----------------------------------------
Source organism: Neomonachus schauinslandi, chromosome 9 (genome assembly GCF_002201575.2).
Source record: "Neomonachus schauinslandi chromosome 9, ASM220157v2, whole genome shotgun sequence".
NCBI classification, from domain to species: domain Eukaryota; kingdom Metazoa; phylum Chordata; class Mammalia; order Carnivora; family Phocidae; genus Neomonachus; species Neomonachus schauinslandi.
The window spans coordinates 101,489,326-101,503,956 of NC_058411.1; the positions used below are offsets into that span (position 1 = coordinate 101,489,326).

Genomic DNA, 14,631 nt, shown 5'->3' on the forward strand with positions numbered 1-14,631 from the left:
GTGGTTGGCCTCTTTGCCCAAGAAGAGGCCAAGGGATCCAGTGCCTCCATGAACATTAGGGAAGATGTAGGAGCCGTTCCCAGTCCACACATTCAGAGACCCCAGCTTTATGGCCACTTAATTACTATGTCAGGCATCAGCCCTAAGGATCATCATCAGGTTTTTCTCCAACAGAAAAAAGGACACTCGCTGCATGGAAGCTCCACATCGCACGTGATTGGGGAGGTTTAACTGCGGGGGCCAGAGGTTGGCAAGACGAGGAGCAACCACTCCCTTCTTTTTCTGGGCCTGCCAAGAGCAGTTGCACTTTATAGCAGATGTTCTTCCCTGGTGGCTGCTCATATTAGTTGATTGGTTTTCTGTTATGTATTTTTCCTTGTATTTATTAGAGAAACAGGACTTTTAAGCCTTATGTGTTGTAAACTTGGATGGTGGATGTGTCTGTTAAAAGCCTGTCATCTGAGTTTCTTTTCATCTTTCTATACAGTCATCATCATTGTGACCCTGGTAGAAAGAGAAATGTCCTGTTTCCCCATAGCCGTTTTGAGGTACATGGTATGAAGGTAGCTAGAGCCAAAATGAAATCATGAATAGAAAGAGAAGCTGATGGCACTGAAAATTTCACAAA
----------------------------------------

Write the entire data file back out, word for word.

Source organism: Neomonachus schauinslandi, chromosome 9 (genome assembly GCF_002201575.2).
Source record: "Neomonachus schauinslandi chromosome 9, ASM220157v2, whole genome shotgun sequence".
NCBI classification, from domain to species: domain Eukaryota; kingdom Metazoa; phylum Chordata; class Mammalia; order Carnivora; family Phocidae; genus Neomonachus; species Neomonachus schauinslandi.
The window spans coordinates 101,489,326-101,503,956 of NC_058411.1; the positions used below are offsets into that span (position 1 = coordinate 101,489,326).

Genomic DNA, 14,631 nt, shown 5'->3' on the forward strand with positions numbered 1-14,631 from the left:
GTGGTTGGCCTCTTTGCCCAAGAAGAGGCCAAGGGATCCAGTGCCTCCATGAACATTAGGGAAGATGTAGGAGCCGTTCCCAGTCCACACATTCAGAGACCCCAGCTTTATGGCCACTTAATTACTATGTCAGGCATCAGCCCTAAGGATCATCATCAGGTTTTTCTCCAACAGAAAAAAGGACACTCGCTGCATGGAAGCTCCACATCGCACGTGATTGGGGAGGTTTAACTGCGGGGGCCAGAGGTTGGCAAGACGAGGAGCAACCACTCCCTTCTTTTTCTGGGCCTGCCAAGAGCAGTTGCACTTTATAGCAGATGTTCTTCCCTGGTGGCTGCTCATATTAGTTGATTGGTTTTCTGTTATGTATTTTTCCTTGTATTTATTAGAGAAACAGGACTTTTAAGCCTTATGTGTTGTAAACTTGGATGGTGGATGTGTCTGTTAAAAGCCTGTCATCTGAGTTTCTTTTCATCTTTCTATACAGTCATCATCATTGTGACCCTGGTAGAAAGAGAAATGTCCTGTTTCCCCATAGCCGTTTTGAGGTACATGGTATGAAGGTAGCTAGAGCCAAAATGAAATCATGAATAGAAAGAGAAGCTGATGGCACTGAAAATTTCACAAA